How does AMD respond to Lynnfield? Is it by drastically cutting prices on Phenom II? Nope. By introducing the world’s first quad-core processor to debut at $99. Now that’s cool.

It’s called the Athlon II X4 and its existence shouldn’t be any surprise. AMD quietly announced it along with the Athlon II X2 line.

Today we get two models: the Athlon II X4 630 and the Athlon II X4 620, priced at $122 and $99 respectively. The only difference between the two is clock speed; the 630 runs at 2.8GHz while the 620 runs at 2.6GHz. These are both AM3 chips meaning they'll work in AM3 motherboards with DDR3 memory or AM2+ boards with DDR2 memory.

Processor Clock Speed L2 Cache L3 Cache TDP Price
AMD Phenom II X4 965 BE 3.4GHz 2MB 6MB 140W $245
AMD Phenom II X4 955 BE 3.2GHz 2MB 6MB 125W $245
AMD Phenom II X4 945 3.0GHz 2MB 6MB 125W $225
AMD Phenom II X3 720 BE 2.8GHz 1.5MB 6MB 95W $145
AMD Phenom II X2 550 BE 3.1GHz 1MB 6MB 80W $105
AMD Athlon II X4 630 2.8GHz 2MB 0MB 95W $122
AMD Athlon II X4 620 2.6GHz 2MB 0MB 95W $99
AMD Athlon II X2 250 3.0GHz 2MB 0MB 65W $87

This isn’t a harvested Phenom II nor is it a pair of Athlon II X2s, instead it looks like we have a brand new die on our hands (some Athlon II X4s will be crippled Phenom IIs but AMD insists that the new die will be used). The Athlon II X4 has four cores on a single die, but unlike the Athlon II X2 each core only has a 512KB L2 per core. You can tell by the die shot that the core-to-cache ratio is much higher than on the X2:


The 45nm Athlon II X4 Propus die


The 45nm Athlon II X2 die (note the larger L2 per core)

Like the rest of the Athlon II lineup there is no L3 cache. This helps keep the die small (and affordable) but also hurts performance:

Processor SYSMark 2007 Overall E-Learning Video Creation Productivity 3D
AMD Phenom II X4 920 (2.8GHz) 173 151 212 167 167
AMD Athlon II X4 630 (2.8GHz) 157 128 221 131 162
% of Phenom II X4 91% 85% 104% 78% 97%

 

At the same clock speed the Athlon II X4 should offer roughly 90% of the performance of a Phenom II X4.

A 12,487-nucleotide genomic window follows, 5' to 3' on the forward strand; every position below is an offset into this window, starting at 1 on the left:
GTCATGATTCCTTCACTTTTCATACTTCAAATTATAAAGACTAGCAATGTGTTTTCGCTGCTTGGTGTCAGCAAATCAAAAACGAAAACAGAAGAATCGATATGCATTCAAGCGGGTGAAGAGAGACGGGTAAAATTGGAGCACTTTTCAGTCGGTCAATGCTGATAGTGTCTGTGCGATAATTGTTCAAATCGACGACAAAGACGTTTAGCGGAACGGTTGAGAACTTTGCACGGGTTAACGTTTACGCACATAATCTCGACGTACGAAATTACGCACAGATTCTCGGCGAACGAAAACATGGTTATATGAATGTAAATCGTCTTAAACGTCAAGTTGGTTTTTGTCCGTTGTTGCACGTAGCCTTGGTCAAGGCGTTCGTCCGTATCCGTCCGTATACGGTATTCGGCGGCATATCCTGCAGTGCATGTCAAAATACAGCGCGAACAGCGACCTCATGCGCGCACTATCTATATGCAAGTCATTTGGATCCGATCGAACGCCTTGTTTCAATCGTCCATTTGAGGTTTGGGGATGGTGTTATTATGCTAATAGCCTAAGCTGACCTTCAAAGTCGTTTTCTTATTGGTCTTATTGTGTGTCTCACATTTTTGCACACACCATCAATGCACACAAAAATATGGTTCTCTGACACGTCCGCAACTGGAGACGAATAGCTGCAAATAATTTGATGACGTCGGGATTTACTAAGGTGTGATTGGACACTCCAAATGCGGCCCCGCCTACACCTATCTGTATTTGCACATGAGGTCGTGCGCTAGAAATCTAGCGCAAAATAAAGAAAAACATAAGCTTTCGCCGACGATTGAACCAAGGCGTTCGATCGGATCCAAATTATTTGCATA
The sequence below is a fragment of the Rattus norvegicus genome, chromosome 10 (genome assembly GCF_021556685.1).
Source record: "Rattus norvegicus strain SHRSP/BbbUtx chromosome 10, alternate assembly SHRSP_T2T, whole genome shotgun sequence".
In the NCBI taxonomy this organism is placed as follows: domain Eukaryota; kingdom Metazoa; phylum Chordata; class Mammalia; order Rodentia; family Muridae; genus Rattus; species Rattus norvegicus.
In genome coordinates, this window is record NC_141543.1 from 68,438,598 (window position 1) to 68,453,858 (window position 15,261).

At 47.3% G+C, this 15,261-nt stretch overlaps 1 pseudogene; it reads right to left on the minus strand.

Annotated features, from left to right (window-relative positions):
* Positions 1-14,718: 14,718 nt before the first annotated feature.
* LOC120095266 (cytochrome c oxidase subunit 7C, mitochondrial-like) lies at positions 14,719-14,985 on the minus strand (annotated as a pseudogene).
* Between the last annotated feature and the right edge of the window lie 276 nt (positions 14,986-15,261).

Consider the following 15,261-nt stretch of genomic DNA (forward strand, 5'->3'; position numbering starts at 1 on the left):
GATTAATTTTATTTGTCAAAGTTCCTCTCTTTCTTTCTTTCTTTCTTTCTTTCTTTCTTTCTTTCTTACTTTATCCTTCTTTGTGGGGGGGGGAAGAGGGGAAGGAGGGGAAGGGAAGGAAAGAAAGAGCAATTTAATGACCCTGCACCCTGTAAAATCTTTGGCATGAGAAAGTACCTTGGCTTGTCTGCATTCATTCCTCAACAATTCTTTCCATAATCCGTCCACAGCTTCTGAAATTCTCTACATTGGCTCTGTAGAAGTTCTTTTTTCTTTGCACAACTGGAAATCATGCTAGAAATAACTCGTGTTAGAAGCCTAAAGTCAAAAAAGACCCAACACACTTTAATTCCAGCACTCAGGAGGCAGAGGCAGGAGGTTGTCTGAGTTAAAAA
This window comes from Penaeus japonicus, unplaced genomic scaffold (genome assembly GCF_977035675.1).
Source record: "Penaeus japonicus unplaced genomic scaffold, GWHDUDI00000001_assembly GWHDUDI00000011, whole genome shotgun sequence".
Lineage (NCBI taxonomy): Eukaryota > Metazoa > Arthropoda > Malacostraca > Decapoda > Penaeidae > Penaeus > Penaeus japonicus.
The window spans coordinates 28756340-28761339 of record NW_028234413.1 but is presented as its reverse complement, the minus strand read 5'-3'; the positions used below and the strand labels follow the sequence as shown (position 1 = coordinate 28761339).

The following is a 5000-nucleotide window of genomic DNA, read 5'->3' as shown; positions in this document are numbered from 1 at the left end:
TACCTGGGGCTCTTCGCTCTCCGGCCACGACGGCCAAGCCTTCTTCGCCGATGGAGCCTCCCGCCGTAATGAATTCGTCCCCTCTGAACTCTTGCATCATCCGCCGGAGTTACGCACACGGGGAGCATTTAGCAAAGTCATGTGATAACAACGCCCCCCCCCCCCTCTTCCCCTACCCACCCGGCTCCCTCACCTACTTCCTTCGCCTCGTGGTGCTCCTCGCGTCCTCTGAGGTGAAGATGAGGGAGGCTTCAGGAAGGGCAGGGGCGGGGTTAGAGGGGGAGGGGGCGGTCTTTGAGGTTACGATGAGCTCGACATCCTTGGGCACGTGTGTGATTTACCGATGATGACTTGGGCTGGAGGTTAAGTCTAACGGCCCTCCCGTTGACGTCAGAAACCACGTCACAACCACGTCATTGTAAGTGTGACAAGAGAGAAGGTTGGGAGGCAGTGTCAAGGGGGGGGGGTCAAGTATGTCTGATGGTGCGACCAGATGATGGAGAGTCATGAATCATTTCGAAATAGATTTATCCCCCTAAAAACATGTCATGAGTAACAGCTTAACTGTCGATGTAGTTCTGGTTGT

Processor Cores Manufacturing Process L1 Cache L2 Cache L3 Cache Die Size Transistor Count
AMD Phenom II X4 4 45nm 128KB per core 512KB per core 6MB 258 mm2 758M
AMD Athlon II X4 4 45nm 128KB per core 512KB per core 0MB 169 mm2 300M
AMD Athlon II X2 2 45nm 128KB per core 1MB per core 0MB 117 mm2 234M
Intel Core 2 Quad Q8xxx 4 45nm 64KB per core 4MB 0MB 164 mm2 456M

 

The price is unbeatable. If we ignore the 630 for a moment, the Athlon II X4 620 is by far the cheapest route to four cores on the market. Intel’s most affordable quad-core is the Core 2 Quad Q8200 at $163, while AMD would previously charge you $163 for a Phenom X4 9600B. This is where the AM3/AM2+ compatibility play really helps out. Motherboard/memory costs are as cheap as possible thanks to AMD's incredible socket flexibility.

And just in case you’re wondering, yes, the Athlon II X4 620 actually delivers performance competitive with the Q8200 but for 60% of the cost. It’s not all that clear cut, there are some cases where the 620 is faster but others where the Q8200 is much faster. On average it ends up being a wash but you’ll want to pay attention to the coming pages to see how the cookie crumbles as it does vary from test to test.


Codename Propus

Overclocking isn't unfortunately as good as the Phenom IIs; the result of a conscious design decision or simply the early nature of the Propus die. That being said, without a single extra millivolt I was able to hit 3.25GHz on my Athlon II X4 620 sample - making it even more valuable. Extra voltage proved mostly useless, I could only approach 3.4GHz with an extra 300mV.

Let’s see, have I thoroughly ruined the surprise? Check. Now let’s get to the tests.

The Test

Motherboard: Intel DX58SO (Intel X58)
Intel DX48BT2 (Intel X48)
Gigabyte GA-MA790FX-UD5P (AMD 790FX)
Chipset: Intel X48
Intel X58
AMD 790FX
Chipset Drivers: Intel 9.1.1.1015 (Intel)
AMD Catalyst 8.12
Hard Disk: Intel X25-M SSD (80GB)
Memory: Qimonda DDR3-1066 4 x 1GB (7-7-7-20)